So, there it is. I'm a royalist, not a monarchist - a very important difference. 

Tuesday, 16 July 2013

The tories haven't changed one bit, and here's why.

When I was around 17, my Government and Politics class went to a student politics conference where various high profile politicians were speakers. Nick Clegg was there, and frankly brought the house down, George Galloway was there, doing what he does, Jack Straw was meant to be there, but was replaced at the last minute by the most boring junior minister on earth and William Hague was there talking for the Conservatives.

After each speech there was a question and answer session - I hadn't really been interested in asking too many questions until William Hague began his speech, outlining Tory plans for government including tax breaks for married couples (he was really preaching to the right audience with this one, LOL) and cutting immigration. He also made a big deal about David Cameron's leadership and how the Conservatives were ever more a viable option for young people when they went to the polling station. The question that I asked him was this -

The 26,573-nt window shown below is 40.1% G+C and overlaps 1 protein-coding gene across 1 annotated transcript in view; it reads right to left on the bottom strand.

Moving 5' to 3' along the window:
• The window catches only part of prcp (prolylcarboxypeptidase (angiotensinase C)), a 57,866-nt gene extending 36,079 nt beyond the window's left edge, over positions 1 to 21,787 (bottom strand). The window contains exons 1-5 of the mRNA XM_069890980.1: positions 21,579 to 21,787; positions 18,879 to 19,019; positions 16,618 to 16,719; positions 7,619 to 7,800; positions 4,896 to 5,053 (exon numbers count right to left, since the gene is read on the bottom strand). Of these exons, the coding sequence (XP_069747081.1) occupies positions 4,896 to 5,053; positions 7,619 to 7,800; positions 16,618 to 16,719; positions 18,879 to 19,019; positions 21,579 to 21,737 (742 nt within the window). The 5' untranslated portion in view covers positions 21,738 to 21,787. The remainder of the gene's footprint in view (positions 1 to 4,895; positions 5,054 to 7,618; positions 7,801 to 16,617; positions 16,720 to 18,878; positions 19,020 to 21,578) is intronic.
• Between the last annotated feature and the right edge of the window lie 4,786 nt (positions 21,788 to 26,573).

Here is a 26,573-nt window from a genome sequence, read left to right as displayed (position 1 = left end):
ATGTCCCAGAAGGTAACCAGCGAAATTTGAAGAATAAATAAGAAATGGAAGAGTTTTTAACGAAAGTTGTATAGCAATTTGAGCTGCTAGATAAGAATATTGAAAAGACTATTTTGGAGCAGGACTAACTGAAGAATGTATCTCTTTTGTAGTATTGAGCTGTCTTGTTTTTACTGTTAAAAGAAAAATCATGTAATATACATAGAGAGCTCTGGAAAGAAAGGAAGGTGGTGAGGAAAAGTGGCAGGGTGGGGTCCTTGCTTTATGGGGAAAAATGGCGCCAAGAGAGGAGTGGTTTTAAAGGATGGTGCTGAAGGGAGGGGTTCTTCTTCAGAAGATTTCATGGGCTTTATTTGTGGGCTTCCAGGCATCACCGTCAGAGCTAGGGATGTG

'During the 90s, successive Conservative Governments gave my mother enough money to feed her children, but not enough to feed herself. I'll never waste my vote on you, but why should we believe you've changed?'

It was met with a big round of applause from the largely tory-sceptic audience, and William Hague, in his defence, gave an honest answer, apologising, and saying that he accepted that the Tories had gotten it wrong on single parent families.

Then this happened.